The Age of Innocence
The Age of Innocence is Edith Wharton's twelfth novel, initially serialized in four parts in the Pictorial Review magazine in 1920, and later released by D. Appleton and Company as a book in New York and in London. It won the 1921 Pulitzer Prize for Fiction, making it the first novel written by a... show more
The Age of Innocence is Edith Wharton's twelfth novel, initially serialized in four parts in the Pictorial Review magazine in 1920, and later released by D. Appleton and Company as a book in New York and in London. It won the 1921 Pulitzer Prize for Fiction, making it the first novel written by a woman to win the Pulitzer Prize for Fiction, and thus Wharton the first woman to win the prize.The story is set in upper-class New York City in the 1870s.
Publish date: 2015-02-14
Pages no: 162
Edition language: English
In the course of reading "The Age of Innocence", I sometimes just forgot that it plays in the late 19th century, because its plot and main characters somehow seem to fit contemporary views just like they would 19th-century morals. I truly enjoyed Edith Wharton's novel and ironic style of writing.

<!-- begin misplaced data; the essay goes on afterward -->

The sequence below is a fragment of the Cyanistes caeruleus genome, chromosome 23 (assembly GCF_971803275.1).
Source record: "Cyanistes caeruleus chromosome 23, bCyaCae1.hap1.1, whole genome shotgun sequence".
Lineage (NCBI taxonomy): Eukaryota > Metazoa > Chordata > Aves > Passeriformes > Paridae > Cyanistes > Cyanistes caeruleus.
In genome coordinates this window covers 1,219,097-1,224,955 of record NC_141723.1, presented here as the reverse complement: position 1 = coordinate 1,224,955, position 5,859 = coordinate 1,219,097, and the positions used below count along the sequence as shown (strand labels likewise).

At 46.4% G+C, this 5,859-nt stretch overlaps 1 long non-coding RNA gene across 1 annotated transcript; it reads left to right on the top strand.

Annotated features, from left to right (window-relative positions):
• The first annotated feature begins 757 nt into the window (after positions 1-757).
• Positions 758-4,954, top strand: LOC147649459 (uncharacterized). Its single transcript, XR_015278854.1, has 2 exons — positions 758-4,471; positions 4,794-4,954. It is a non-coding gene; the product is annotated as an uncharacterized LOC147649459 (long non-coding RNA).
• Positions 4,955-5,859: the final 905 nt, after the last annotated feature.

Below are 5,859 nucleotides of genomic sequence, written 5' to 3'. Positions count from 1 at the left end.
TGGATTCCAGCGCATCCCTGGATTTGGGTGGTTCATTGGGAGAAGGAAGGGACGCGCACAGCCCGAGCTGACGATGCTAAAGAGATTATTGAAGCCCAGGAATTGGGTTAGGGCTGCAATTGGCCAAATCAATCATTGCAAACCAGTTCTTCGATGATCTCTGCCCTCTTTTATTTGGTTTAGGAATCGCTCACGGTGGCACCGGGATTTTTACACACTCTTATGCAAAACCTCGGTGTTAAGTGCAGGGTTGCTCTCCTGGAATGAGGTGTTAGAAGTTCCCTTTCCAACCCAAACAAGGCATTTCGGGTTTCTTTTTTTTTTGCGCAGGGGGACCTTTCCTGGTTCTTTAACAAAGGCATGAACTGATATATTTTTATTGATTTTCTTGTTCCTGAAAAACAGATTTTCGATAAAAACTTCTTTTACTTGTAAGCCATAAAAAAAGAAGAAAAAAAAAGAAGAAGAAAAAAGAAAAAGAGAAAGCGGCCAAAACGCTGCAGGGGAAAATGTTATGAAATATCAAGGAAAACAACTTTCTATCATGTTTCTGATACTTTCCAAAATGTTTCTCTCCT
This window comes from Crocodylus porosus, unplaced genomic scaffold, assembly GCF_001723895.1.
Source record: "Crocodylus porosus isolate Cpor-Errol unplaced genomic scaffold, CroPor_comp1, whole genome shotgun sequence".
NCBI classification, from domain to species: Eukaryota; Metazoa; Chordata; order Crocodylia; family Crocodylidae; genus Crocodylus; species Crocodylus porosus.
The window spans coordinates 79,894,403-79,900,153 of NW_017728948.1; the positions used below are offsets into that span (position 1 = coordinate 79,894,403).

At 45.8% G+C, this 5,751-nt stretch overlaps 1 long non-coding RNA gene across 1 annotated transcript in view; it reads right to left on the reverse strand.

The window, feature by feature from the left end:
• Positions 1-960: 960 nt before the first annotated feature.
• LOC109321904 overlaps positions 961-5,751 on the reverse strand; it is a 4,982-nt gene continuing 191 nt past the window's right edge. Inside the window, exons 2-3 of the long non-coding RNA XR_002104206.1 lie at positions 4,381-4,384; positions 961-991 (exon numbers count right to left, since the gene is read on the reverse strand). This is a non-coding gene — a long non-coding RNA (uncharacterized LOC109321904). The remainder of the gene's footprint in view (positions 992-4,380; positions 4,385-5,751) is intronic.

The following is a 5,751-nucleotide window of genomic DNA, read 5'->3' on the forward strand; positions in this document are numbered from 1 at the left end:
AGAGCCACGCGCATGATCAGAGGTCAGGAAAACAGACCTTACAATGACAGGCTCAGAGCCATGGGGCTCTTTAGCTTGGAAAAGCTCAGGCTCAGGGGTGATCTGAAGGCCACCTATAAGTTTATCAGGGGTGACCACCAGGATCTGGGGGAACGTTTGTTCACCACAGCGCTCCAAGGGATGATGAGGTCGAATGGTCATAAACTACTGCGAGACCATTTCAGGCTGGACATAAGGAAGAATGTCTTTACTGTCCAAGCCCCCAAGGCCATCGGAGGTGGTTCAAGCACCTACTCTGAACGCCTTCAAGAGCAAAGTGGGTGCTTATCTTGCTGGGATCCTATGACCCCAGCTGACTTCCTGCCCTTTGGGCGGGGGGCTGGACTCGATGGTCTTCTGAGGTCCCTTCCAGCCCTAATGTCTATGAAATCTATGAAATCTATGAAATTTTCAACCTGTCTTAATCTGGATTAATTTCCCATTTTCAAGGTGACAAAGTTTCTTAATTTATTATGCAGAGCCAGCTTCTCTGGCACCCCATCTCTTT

I knew this book was a classic, but not that it was a romance. I went in not knowing what to expect and came out liking the book in general; however, it was difficult for me at times. First, I had no idea how snooty and shallow New York society was at the turn of the 20th century. I can understand...
The Age of Innocence is the third book in Wharton's loosely-linked cycle focused on upper class New York of the 1870's (the other two books are The House of Mirth, published in 1905, and The Custom of the Country, published in 1913). She's writing from a distance, looking backward between 30 and 50 ...
Newland Archer was a quiet and self-controlled young man. Conformity to the discipline of a small society had become almost his second nature. Until the arrival of Countess Olenska. The novel takes place in the late nineteenth century where the American gilded age was developing in the New York...
Scorsese's version of this book is, in my opinion, one of his very best films and on the short list of films I would recommend to anyone wanting to understand good direction. This despite Michelle Pfeiffer's supposedly miscast as the female lead. Perhaps my love for the film version is what made me ...